I grew up eating what I know of as corn casserole and what you may know of as spoonbread or corn bowl. It’s not quite cornbread, but also not a layered casserole or gratin. To call it magical might be a bit of an overstatement, but not by much. Every Thanksgiving for as long as I can remember, my grandmother served corn casserole as a side dish alongside other classics: mashed potatoes, green bean casserole, dinner rolls, the works. But corn casserole is in a league of its own. Grandma always serves it in an opaque brown glass Pyrex bowl with a large spoon for serving big scoops. You don’t have to do it this way, but in my book, it’s the only way to do it. It’s Grandma’s way.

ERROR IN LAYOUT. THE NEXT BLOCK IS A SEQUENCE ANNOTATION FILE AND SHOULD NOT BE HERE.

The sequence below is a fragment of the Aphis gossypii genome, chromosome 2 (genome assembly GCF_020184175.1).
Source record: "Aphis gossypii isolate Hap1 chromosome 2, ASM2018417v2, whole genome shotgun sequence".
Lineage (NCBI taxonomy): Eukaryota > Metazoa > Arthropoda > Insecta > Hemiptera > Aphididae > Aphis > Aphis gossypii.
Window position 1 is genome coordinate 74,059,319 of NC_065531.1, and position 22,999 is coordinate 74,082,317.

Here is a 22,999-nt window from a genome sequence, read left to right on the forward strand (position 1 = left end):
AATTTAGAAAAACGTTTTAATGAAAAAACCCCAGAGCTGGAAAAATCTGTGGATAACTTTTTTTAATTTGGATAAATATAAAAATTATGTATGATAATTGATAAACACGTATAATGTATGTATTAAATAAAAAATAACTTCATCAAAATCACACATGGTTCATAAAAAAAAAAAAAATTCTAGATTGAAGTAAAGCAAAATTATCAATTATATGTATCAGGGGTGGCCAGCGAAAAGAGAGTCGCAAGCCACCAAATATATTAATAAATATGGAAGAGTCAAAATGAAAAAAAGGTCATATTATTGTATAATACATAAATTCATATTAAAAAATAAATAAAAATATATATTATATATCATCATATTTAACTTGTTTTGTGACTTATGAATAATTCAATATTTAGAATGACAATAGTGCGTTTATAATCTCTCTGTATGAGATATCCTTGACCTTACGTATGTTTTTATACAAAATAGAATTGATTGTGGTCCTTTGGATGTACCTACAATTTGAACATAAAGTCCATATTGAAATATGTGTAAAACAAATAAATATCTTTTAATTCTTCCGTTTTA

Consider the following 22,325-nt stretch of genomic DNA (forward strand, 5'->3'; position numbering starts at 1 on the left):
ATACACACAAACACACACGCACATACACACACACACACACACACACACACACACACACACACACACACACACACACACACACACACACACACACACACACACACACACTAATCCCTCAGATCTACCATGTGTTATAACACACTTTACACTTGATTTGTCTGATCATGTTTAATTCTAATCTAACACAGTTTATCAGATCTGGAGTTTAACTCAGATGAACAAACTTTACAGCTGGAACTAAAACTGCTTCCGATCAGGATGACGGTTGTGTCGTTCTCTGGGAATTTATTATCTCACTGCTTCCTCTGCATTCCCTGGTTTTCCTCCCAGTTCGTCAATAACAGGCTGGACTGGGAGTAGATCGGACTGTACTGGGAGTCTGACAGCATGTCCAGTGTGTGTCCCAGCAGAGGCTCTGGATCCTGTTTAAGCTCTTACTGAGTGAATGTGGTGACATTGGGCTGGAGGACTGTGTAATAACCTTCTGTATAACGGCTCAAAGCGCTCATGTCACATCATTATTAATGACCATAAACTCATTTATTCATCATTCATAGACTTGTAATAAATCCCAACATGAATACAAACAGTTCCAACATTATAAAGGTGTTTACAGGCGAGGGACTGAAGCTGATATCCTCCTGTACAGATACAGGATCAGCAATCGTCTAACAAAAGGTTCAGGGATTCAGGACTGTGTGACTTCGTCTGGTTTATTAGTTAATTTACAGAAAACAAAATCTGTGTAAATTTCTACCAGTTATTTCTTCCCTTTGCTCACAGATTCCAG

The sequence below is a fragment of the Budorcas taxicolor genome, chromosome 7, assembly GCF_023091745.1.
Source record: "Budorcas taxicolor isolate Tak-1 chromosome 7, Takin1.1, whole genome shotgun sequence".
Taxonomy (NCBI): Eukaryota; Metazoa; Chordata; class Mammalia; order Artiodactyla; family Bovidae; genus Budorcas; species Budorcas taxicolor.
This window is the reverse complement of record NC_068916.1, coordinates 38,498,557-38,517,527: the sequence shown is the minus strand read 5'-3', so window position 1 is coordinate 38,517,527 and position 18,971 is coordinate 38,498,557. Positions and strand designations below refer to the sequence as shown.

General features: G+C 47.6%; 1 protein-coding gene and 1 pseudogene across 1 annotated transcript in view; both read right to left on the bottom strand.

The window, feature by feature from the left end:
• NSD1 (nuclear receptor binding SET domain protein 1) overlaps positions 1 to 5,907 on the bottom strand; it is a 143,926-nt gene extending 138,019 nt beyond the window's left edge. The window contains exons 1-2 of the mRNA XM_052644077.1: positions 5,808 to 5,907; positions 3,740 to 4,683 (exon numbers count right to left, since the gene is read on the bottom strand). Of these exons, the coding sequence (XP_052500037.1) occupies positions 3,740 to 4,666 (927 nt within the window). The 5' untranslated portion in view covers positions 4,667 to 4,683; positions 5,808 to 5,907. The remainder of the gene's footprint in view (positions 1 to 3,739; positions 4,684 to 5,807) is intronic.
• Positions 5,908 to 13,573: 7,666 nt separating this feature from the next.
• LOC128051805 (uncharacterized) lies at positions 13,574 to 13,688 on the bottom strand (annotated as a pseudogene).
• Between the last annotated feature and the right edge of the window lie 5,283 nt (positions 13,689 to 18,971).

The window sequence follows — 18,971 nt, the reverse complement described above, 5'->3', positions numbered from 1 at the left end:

If you’ve never tasted corn casserole, it’s creamy and soft, golden brown on top and pale yellow beneath the surface. It’s studded with whole corn kernels so you get a slight crunch without distracting from the uber-moist casserole. On Turkey Day, I help myself to seconds and thirds and take some home for a late-night snack (aka 8pm on Thanksgiving night, approximately five hours after we finished eating).